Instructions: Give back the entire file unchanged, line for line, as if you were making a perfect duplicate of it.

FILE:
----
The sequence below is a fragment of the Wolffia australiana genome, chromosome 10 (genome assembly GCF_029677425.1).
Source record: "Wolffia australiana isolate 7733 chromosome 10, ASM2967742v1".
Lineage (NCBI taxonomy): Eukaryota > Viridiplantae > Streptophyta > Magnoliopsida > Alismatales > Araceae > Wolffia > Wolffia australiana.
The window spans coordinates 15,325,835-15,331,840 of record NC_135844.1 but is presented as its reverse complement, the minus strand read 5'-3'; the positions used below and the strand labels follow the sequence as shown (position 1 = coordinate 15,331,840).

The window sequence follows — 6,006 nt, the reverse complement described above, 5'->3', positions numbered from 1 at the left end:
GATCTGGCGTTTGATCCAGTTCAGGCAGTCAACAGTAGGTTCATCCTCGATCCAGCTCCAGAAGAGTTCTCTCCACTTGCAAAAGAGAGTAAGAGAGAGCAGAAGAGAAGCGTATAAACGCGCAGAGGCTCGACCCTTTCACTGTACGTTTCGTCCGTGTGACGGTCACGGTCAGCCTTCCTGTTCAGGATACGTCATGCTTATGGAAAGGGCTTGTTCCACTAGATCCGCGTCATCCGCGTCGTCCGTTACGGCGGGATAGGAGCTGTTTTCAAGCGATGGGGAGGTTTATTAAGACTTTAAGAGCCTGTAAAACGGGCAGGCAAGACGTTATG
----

The sequence below is a fragment of the Wolffia australiana genome, chromosome 10 (genome assembly GCF_029677425.1).
Source record: "Wolffia australiana isolate 7733 chromosome 10, ASM2967742v1".
Lineage (NCBI taxonomy): Eukaryota > Viridiplantae > Streptophyta > Magnoliopsida > Alismatales > Araceae > Wolffia > Wolffia australiana.
The window spans coordinates 15,325,835-15,331,840 of record NC_135844.1 but is presented as its reverse complement, the minus strand read 5'-3'; the positions used below and the strand labels follow the sequence as shown (position 1 = coordinate 15,331,840).

The window sequence follows — 6,006 nt, the reverse complement described above, 5'->3', positions numbered from 1 at the left end:
GATCTGGCGTTTGATCCAGTTCAGGCAGTCAACAGTAGGTTCATCCTCGATCCAGCTCCAGAAGAGTTCTCTCCACTTGCAAAAGAGAGTAAGAGAGAGCAGAAGAGAAGCGTATAAACGCGCAGAGGCTCGACCCTTTCACTGTACGTTTCGTCCGTGTGACGGTCACGGTCAGCCTTCCTGTTCAGGATACGTCATGCTTATGGAAAGGGCTTGTTCCACTAGATCCGCGTCATCCGCGTCGTCCGTTACGGCGGGATAGGAGCTGTTTTCAAGCGATGGGGAGGTTTATTAAGACTTTAAGAGCCTGTAAAACGGGCAGGCAAGACGTTATG